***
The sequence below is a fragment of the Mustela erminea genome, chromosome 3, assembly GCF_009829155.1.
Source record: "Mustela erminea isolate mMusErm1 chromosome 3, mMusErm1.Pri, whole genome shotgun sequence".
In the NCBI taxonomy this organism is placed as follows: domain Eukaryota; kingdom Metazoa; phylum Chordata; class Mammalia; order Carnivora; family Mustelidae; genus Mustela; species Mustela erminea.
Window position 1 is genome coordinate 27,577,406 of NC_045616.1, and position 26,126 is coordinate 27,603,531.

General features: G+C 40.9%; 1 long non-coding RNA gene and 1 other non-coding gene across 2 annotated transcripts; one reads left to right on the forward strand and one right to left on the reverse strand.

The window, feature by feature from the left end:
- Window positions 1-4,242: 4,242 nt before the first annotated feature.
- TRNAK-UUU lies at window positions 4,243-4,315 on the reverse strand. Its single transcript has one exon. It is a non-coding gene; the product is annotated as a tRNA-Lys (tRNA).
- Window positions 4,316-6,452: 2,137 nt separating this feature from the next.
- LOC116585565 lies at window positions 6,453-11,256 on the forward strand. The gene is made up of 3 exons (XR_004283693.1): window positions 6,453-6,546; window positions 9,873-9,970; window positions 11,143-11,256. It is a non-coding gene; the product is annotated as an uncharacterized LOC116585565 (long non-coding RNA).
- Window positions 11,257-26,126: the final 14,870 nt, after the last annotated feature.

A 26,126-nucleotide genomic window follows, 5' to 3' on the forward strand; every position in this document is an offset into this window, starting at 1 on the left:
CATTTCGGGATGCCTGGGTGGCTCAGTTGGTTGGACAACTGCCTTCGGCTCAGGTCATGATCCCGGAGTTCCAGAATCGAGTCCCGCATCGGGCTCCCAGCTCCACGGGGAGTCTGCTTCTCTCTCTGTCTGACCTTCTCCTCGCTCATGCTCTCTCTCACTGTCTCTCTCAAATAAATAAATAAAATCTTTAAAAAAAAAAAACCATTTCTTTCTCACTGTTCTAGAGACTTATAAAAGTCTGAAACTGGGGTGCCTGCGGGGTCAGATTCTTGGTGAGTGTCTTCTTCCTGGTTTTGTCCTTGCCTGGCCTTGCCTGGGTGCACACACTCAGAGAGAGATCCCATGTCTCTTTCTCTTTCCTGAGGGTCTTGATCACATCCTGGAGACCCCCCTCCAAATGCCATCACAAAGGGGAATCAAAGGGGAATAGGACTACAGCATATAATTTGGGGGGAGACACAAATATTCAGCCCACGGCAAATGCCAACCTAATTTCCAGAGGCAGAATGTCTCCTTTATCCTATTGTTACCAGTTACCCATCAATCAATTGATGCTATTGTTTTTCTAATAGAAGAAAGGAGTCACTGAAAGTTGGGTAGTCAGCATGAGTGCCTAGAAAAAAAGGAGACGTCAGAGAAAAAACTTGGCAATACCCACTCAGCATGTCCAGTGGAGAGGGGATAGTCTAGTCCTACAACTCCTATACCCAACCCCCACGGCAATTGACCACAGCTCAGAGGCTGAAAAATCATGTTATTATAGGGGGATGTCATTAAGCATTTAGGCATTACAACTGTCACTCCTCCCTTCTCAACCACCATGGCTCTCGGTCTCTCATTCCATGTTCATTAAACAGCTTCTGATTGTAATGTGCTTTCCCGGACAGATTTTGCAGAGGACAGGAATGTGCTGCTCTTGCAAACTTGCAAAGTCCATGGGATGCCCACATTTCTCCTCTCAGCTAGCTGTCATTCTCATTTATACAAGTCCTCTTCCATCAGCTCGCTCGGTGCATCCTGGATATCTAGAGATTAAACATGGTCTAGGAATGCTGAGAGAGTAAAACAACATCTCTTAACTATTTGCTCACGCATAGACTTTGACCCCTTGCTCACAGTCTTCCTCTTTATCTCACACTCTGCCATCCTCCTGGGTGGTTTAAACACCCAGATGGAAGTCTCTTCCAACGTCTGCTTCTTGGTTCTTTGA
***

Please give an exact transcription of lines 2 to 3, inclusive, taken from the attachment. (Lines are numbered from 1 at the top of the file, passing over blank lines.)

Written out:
Source record: "Mustela erminea isolate mMusErm1 chromosome 3, mMusErm1.Pri, whole genome shotgun sequence".
In the NCBI taxonomy this organism is placed as follows: domain Eukaryota; kingdom Metazoa; phylum Chordata; class Mammalia; order Carnivora; family Mustelidae; genus Mustela; species Mustela erminea.